The entire work is written in the key of E-flat and closely related keys (C minor, B-flat major). Mellace calls it a 'sacred key', and refers to Christian Friedrich Daniel Schubart, who described it as the "tonality of love, devotion, intimate dialogue with God and symbolizing, with its three flats, the Holy Trinity". Despite being written in the stile antico, the work includes some graphic text illustration, for instance in the Offertorio: a descending chromatic line on "de poenis inferni" (from the pains of hell) and the figure of notes tumbling down on "ne cadant in obscurum" (lest they fall into everlasting darkness).

Jommelli's sacred music from his time in Naples and Rome was probably mainly known there and in other parts of Italy, but his Requiem soon disseminated across Europe. About 130 complete manuscript copies are known. It was regularly performed well into the 19th century, until it was overshadowed by Mozart's Requiem. The fact that so many copies are available, but no autograph, forces the performer to decide which one to use for a performance and/or a recording. In many later performances wind and brass instruments participated, but from the surviving list of payments of the performance at Maria Augusta's funeral it can be concluded that the vocal parts were sung by eight singers - one female and seven male - and the orchestra included four violins and organ. Nothing is known about the other parts. Both Van Heyghen and Prandi use an instrumental ensemble of eight violins, two violas, two cellos, double bass and organ. The main difference is in the vocal department. Van Heyghen confines himself to the eight singers involved in the first performance. Prandi uses a choir of twenty singers and four soloists, who don't participate in the tutti. As a result Van Heyghen's performance has a stronger coherence between soli and tutti; the blending of the voices is also better than in Prandi's recording.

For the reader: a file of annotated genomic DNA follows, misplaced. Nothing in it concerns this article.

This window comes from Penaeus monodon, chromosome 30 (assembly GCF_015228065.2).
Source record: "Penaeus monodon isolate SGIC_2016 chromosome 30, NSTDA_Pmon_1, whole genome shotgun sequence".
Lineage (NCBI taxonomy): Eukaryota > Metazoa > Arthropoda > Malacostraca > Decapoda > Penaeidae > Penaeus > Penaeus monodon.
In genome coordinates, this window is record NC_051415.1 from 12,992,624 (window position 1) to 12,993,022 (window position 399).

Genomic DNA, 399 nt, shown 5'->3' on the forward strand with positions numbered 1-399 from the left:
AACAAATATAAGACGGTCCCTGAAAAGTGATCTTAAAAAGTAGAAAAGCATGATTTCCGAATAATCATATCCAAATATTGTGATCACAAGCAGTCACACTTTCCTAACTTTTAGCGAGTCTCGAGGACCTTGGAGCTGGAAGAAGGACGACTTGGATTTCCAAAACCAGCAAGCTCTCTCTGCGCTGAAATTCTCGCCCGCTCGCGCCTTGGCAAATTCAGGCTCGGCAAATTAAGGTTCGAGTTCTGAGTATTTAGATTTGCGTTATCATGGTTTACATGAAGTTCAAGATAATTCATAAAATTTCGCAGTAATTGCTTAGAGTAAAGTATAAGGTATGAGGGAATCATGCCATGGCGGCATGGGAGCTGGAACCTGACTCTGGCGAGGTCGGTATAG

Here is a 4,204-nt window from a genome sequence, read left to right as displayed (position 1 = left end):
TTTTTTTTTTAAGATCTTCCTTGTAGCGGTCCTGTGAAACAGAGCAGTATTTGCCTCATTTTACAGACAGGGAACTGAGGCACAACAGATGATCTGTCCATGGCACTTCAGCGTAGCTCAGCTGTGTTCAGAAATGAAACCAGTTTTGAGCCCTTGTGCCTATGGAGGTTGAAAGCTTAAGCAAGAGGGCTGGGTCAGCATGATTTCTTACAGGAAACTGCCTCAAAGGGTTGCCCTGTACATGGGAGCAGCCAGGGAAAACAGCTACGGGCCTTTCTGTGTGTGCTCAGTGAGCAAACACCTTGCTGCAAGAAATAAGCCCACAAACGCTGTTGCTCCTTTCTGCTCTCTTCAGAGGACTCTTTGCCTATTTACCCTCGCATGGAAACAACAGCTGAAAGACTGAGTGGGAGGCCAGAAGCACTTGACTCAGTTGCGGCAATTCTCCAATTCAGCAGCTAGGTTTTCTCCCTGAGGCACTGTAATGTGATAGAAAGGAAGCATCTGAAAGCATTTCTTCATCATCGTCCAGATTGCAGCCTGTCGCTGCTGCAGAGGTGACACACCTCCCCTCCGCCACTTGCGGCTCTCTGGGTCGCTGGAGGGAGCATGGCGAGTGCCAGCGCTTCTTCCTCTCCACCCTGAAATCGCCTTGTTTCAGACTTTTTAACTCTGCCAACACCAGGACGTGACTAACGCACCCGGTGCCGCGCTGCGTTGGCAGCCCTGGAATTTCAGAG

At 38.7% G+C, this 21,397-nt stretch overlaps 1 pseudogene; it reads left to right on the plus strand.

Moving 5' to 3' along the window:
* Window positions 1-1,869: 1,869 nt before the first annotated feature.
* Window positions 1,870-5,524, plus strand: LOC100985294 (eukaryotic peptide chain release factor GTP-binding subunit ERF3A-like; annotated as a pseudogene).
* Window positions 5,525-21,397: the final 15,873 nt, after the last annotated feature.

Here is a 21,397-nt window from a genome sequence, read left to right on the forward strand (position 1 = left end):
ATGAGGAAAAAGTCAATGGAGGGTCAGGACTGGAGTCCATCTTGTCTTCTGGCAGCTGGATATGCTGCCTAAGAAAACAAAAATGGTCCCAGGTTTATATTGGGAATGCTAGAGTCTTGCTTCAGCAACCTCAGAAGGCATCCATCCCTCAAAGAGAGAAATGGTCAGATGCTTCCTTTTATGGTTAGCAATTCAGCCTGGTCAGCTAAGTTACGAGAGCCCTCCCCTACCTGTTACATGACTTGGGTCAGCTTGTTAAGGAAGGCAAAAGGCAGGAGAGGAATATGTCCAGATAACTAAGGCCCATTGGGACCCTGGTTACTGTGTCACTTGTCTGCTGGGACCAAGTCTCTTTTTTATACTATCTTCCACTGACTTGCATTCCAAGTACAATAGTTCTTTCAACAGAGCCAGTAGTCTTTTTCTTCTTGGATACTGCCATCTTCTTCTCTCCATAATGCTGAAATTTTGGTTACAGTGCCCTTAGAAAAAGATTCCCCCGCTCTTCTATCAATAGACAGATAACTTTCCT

The singing of the four soloists in Prandi's performance is generally pretty good, even though it is noticeable that Sandrine Piau and Carlo Vistori take trouble to reduce their vibrato. They mostly succeed, but when in particular Piau is on her own, she lets it go, for instance in the Benedictus. The choir is excellent, but not as transparent as Van Heyghen's smaller ensemble.

An interesting aspect of Prandi's recordimg is the insertion of plainchant. Although he does not pretend to offer a liturgical reconstruction, it is nice to hear the Requiem being put in a kind of liturgical setting. The way the plainchant is sung, is based on 18th-century performance practice.

Both recordings have their particular qualities, and I am happy to have both. If you can afford it, you may consider purchasing both. If you opt for this recording by Prandi, you certainly won't regret it. That is also due to Jommelli, whose Requiem is a very fine and rewarding work.

Johan van Veen

Previous review: Dominy Clements